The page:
From what – homoeopathy? When did that ever hospitalise anyone, you sneaky little Professor Against Complementary Medicine? If you really wanted to protect the public, you could do a better job of it by warning people about the real dangers of some of the medications that should never have been passed in the first place, like Champix for example. But protecting the public isn’t your real concern, is it Eddie? That’s just a pose. That’s why you keep referring to pharmaceutical products as “evidence-based”, when the real evidence is that they are killing and damaging more people than ever before, whereas complementary medicine obviously isn’t. You’re a Misinformation Machine, you are. Shame on you, Edzard. Shame on you and all your smug “quackbuster” buddies – you’re PROTECTING the real quacks (Pfizer, GSK et al) by creating this anti-CAM smokescreen in the media, and people are dying as a result.

Now that I’ve got that off my chest… if you would like to know more about hypnotherapy – which the medical authorities in the U.K. are still officially describing as “unproven” thanks to the unholy influence of the pharmaceutical industry! – visit the Central Hypnotherapy website.

They are lying, by the way: the British Medical Association endorsed hypnotherapy as a valid form of treatment in 1955.  Of course, that was way back when they were a genuinely independent body, before they were controlled by the evil and utterly ruthless pharmaceutical industry.

4 thoughts on “Daily Mail article”

  1. Homeopathy hospitalised a good friend of mine recently. He had building stomach problems over several months. His wife gave him homeopathy. Sugar pills could not cure him and it became a medical emergency involving life threatening surgery. If he had gone to his doctor instead of taking useless pills he would not need six months of work now.

  2. Actually homoeopathy did not do that to him, the real cause of his illness did that. Anyone suggesting homoeopathy as an exclusive treatment when the cause of the illness is has not been properly investigated is a fool.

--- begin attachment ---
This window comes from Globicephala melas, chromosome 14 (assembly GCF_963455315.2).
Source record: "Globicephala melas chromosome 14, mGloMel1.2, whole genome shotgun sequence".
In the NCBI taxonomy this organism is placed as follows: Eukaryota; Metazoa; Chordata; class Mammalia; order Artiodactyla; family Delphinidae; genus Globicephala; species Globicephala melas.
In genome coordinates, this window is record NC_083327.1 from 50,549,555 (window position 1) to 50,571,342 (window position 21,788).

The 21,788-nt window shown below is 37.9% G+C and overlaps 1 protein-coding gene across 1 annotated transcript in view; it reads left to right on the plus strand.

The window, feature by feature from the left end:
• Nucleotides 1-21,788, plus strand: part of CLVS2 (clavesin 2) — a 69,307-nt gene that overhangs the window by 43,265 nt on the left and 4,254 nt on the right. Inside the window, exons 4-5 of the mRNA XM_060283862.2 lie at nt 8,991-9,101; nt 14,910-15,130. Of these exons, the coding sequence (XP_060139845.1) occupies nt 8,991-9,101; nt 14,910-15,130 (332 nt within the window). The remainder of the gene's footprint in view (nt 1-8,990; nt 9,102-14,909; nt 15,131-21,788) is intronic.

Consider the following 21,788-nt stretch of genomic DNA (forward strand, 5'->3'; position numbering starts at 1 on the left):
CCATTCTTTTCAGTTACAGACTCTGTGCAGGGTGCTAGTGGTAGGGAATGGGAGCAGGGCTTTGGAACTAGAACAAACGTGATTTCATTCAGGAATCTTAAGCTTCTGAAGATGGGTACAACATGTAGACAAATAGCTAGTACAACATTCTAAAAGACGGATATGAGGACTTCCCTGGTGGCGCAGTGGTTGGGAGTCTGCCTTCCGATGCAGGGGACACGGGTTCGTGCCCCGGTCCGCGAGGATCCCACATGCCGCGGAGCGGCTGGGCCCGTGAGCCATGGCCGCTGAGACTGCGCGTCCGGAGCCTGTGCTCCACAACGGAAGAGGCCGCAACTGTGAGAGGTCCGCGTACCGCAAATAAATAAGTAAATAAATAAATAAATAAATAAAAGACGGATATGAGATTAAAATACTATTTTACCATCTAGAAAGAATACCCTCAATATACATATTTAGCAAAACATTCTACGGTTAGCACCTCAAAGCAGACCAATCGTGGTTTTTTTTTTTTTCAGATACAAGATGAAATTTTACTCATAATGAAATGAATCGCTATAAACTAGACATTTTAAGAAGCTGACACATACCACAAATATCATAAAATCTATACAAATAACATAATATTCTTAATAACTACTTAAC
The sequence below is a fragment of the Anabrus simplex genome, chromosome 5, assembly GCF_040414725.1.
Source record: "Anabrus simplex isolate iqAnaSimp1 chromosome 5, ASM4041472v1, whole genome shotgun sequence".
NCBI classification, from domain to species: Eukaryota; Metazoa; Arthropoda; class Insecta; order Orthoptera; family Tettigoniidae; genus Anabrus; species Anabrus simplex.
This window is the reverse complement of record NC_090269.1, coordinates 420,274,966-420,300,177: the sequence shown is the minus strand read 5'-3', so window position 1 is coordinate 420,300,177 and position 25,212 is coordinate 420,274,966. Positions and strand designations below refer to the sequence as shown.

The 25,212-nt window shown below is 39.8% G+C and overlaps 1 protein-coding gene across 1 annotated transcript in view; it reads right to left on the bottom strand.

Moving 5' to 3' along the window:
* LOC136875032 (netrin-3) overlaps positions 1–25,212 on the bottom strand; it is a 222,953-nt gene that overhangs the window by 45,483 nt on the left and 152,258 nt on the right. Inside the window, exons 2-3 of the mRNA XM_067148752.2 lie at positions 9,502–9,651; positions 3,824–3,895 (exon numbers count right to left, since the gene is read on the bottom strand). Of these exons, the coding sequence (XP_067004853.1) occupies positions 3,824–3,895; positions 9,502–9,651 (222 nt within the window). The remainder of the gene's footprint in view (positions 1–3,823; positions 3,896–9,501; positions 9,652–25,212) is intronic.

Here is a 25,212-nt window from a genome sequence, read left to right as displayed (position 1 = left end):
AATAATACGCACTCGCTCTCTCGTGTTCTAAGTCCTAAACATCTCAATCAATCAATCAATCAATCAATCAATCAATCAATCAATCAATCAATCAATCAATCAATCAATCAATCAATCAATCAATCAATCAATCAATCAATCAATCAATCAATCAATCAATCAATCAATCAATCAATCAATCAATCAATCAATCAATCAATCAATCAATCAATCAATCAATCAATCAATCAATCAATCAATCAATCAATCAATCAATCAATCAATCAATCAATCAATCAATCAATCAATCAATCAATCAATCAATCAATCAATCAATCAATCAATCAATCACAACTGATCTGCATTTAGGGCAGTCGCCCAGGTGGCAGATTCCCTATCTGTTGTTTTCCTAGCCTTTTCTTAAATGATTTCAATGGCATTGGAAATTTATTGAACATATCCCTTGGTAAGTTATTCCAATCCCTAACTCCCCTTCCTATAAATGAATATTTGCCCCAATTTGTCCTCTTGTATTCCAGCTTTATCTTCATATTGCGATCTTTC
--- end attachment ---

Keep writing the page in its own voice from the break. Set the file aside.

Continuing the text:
I know very little about homoeopathy and I’m not interested in it either. The plain fact is, pharmaceutical medicines hospitalise (and kill) tens of thousands of people every year, often without the original medical condition being dangerous enough to do that – so you could equally argue that in some of those cases at least, if they had only used homoeopathy they wouldn’t have died, or been hospitalised… because by itself homoeopathy cannot do that to people, whether the patient judges that it is helping or not.

    However, I am not suggesting that your friend’s choice was a wise one – quite the reverse, because obviously, serious conditions that might need medical attention have to be properly assessed, and certainly not just by a homoeopath. Most people would understand that, so I think that extraordinary foolishness plus a serious condition were the real factors that hospitalised him. After all, there was no reason for him to avoid the usual medical checks whilst his wife was giving him homoeopathy anyway!

  3. I have now removed a comment which I previously ‘approved’ simply because I couldn’t read it, it looked like it was written in Russian or some similar language. So I asked if any visitor to the site could translate for me, to see if it was a valid comment or not, but no-one has done that.

    So when I recently received another, very similar-looking post I decided that I can only approve comments in English.